That evening, Sofia’s mouth was smarting from the salt of the olives, and she had a sudden hankering for the strawberries that grew small and sweet in the bonemeal-fed soil outside their home. She left Ermin throwing olives in the air for Corvith and wove her way down to the charnel house. She emerged from the shadowy grove into the bruised navy of night, but something caught light and tossed it into her eyes. Before her, in a silver harness and with a high plume, was a white horse. It was tied to the post in front of their house, bright as the moon. Could it be possible Mamma was with a customer, at last? The horse lifted its head from the strawberry bushes and, though Sofia knew it was not possible, seemed to glare at her. She decided to let the horse have the strawberries from the bush, and instead eat the slightly soft ones they’d collected to make jam. She edged carefully around the horse, steering well clear of its powerful hind legs, and slipped quietly inside the house so as not to disturb Mamma with the visitor. The house was as cool as the grove, its moonish glow impervious to the temperature outside, be it too hot or too cold. The door of Mamma’s workshop was ajar, leaking candlelight, and Sofia kept to the wall, skirting towards the bowl of red fruit on the table.
A squawk brought her up short. She froze, wondering if Corvith had followed and was about to give her away, but then the sound came again and she could place it as coming from inside Mamma’s workshop. It was harsher than Corvith’s caw, with the edge of metal set beneath. A magpie’s caw. Her mamma’s guest must be one of the duchessa’s guards, for they alone had command of the birds that circled the city day and night. Her teeth set on edge. The magpies never seemed right to her. There was something in their eyes that was a little too sharp, a little too calculating. Almost human. They seemed to see everything, know everything.
Sofia edged closer to the door, curious to see a guard up close. Perhaps he had brought a clavicle from his dead lover to be made into a scabbard, or a finger for a key. Perhaps Mamma would at last start accepting work from the city again. Keeping her body pressed to the wall, Sofia peered inside. The first thing she saw was the magpie. It was huge and hooded in silver mesh, like a hawk, which was why it didn’t see her. Its talons were filigreed in precious metal and it perched not on the shoulder of a guard, but a woman. She was tall and turned towards Mamma, so Sofia could not see her face. She was clad in a beautiful silver cloak that shimmered like water. The stranger reached up to soothe her magpie, who obviously sensed Sofia’s presence.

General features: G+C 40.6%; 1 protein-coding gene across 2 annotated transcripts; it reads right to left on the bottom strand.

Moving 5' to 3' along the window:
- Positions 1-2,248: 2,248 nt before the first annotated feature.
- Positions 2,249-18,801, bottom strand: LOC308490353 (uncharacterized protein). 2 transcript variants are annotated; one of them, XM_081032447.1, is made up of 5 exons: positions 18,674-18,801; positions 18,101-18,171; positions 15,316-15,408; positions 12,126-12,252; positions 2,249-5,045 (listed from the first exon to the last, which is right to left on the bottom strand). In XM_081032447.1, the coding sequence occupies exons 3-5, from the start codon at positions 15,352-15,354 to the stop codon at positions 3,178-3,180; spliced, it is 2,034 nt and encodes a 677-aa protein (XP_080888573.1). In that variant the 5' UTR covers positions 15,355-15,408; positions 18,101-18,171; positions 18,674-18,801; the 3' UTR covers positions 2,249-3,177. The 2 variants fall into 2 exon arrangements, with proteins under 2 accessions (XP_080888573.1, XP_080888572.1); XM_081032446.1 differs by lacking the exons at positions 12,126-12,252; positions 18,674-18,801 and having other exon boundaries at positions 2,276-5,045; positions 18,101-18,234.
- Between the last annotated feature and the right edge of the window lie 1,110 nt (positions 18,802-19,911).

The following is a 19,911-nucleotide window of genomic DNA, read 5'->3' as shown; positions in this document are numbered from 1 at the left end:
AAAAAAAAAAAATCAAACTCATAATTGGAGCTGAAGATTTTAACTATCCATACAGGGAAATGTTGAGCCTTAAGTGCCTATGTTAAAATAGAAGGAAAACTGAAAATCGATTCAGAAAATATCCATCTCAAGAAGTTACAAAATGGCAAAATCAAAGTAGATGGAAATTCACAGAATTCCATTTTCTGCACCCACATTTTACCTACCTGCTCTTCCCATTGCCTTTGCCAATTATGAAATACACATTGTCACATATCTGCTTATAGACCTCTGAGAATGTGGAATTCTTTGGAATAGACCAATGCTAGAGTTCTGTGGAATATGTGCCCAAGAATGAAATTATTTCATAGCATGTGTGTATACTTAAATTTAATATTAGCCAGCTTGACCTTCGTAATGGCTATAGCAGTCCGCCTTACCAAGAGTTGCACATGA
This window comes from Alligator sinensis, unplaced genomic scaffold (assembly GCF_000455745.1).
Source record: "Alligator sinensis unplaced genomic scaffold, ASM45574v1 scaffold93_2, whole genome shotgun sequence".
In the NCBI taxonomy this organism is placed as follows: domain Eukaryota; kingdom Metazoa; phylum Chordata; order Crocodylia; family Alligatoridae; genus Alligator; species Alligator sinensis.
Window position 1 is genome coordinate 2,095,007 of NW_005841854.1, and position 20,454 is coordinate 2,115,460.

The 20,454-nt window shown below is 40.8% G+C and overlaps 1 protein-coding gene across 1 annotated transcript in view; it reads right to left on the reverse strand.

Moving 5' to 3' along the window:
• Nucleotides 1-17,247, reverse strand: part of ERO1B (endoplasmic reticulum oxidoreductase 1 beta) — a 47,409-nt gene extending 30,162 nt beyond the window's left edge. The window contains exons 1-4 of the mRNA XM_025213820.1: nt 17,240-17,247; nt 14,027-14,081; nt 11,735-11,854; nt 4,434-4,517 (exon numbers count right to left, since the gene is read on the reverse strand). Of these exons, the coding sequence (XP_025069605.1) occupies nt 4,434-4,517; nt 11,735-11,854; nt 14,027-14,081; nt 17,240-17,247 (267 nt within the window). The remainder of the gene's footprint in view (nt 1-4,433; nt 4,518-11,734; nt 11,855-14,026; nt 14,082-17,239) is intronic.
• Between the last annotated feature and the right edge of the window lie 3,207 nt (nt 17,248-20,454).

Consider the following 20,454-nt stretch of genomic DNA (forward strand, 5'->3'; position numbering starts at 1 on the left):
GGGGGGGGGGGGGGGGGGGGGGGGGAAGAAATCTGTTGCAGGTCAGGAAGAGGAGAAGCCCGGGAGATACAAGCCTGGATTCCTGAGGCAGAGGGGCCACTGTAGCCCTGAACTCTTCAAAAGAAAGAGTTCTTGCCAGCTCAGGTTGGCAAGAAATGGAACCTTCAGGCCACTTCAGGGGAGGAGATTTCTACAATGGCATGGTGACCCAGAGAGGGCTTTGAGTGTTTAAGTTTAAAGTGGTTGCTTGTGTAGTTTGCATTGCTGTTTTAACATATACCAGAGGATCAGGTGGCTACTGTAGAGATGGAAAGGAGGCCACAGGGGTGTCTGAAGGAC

‘Hush, Orsa.’ Elegant wrists showed slim against the lace of her cuffs. Her hair was hidden beneath the net of a silver veil. The magpie settled, snapping its beak. ‘As I was saying,’ said the woman, in a low voice. ‘This is less an offer, and more an order.’ ‘And if I refuse?’ Mamma’s voice was taut with something Sofia had never heard in it before. Fear. ‘Do you forget who you are talking to?’ Mamma fell silent. ‘I only mean to remind you of certain facts,’ continued the woman.
‘Perhaps your children would like to know what their mother has done – or the people of Siena . ’ ‘Please.’ Mamma swallowed. ‘I can’t.’ ‘You’re the only one who can. You will not go unrewarded.’ There was a clink, and Sofia saw a silver pouch drop on to Mamma’s worktable. ‘Tomorrow, you start.’ Deaf to Mamma’s pleas, the woman hoisted the magpie higher on her slender shoulder and turned for the door. Sofia stumbled backwards, crouching beneath the table with its coarse woven cloth.
The bone floor hard beneath her knees, she shrank down until she saw the stranger’s shoes. Peeking out from her glistening dress, they were embroidered so intricately they looked like lace on her feet. A smell, herbal and clean, like the peppermint poultices Mamma used to soothe insect bites, followed her. Sofia stayed crouched under the table until she heard Mamma fling her workshop door closed, sending bone dust drifting from the ribcage rafters. Crawling out, she regarded the door with its familiar bone hinges and handle, and wondered if she could go inside and ask Mamma outright about the visitor. But then the moment passed. Sofia went back outside, strawberries forgotten. The light was low, but still she was just in time to see moonlight dance across the silver-clad figure on a white horse, a magpie swooping overhead.